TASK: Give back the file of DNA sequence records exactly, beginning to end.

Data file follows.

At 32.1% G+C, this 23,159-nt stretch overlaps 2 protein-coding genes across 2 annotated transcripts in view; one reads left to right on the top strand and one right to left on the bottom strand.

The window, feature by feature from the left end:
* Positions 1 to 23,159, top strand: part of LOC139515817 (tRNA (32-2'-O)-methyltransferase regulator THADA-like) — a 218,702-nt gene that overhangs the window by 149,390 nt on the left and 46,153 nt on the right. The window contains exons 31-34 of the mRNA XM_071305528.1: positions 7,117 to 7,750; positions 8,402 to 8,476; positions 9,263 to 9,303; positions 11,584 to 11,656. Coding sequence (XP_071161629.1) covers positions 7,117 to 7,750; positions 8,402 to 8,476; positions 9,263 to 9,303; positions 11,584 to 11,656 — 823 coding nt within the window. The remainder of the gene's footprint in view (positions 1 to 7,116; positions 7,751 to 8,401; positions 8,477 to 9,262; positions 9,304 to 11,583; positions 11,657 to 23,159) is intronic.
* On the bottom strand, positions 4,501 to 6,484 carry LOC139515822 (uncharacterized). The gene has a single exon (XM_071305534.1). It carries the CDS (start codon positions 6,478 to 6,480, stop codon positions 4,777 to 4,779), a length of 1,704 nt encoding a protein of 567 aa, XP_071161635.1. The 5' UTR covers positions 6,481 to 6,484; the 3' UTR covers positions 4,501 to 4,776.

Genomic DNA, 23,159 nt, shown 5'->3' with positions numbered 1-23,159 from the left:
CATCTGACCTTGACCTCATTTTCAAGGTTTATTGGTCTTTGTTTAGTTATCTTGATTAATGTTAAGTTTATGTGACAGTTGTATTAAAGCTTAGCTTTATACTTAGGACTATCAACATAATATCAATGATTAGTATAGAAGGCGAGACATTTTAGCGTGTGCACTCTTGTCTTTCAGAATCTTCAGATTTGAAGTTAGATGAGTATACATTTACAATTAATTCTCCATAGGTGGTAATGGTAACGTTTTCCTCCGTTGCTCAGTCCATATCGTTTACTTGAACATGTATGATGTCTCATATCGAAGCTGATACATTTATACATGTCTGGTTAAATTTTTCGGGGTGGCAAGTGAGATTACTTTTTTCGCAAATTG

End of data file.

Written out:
At 32.1% G+C, this 23,159-nt stretch overlaps 2 protein-coding genes across 2 annotated transcripts in view; one reads left to right on the top strand and one right to left on the bottom strand.

The window, feature by feature from the left end:
* Positions 1 to 23,159, top strand: part of LOC139515817 (tRNA (32-2'-O)-methyltransferase regulator THADA-like) — a 218,702-nt gene that overhangs the window by 149,390 nt on the left and 46,153 nt on the right. The window contains exons 31-34 of the mRNA XM_071305528.1: positions 7,117 to 7,750; positions 8,402 to 8,476; positions 9,263 to 9,303; positions 11,584 to 11,656. Coding sequence (XP_071161629.1) covers positions 7,117 to 7,750; positions 8,402 to 8,476; positions 9,263 to 9,303; positions 11,584 to 11,656 — 823 coding nt within the window. The remainder of the gene's footprint in view (positions 1 to 7,116; positions 7,751 to 8,401; positions 8,477 to 9,262; positions 9,304 to 11,583; positions 11,657 to 23,159) is intronic.
* On the bottom strand, positions 4,501 to 6,484 carry LOC139515822 (uncharacterized). The gene has a single exon (XM_071305534.1). It carries the CDS (start codon positions 6,478 to 6,480, stop codon positions 4,777 to 4,779), a length of 1,704 nt encoding a protein of 567 aa, XP_071161635.1. The 5' UTR covers positions 6,481 to 6,484; the 3' UTR covers positions 4,501 to 4,776.

Genomic DNA, 23,159 nt, shown 5'->3' with positions numbered 1-23,159 from the left:
CATCTGACCTTGACCTCATTTTCAAGGTTTATTGGTCTTTGTTTAGTTATCTTGATTAATGTTAAGTTTATGTGACAGTTGTATTAAAGCTTAGCTTTATACTTAGGACTATCAACATAATATCAATGATTAGTATAGAAGGCGAGACATTTTAGCGTGTGCACTCTTGTCTTTCAGAATCTTCAGATTTGAAGTTAGATGAGTATACATTTACAATTAATTCTCCATAGGTGGTAATGGTAACGTTTTCCTCCGTTGCTCAGTCCATATCGTTTACTTGAACATGTATGATGTCTCATATCGAAGCTGATACATTTATACATGTCTGGTTAAATTTTTCGGGGTGGCAAGTGAGATTACTTTTTTCGCAAATTG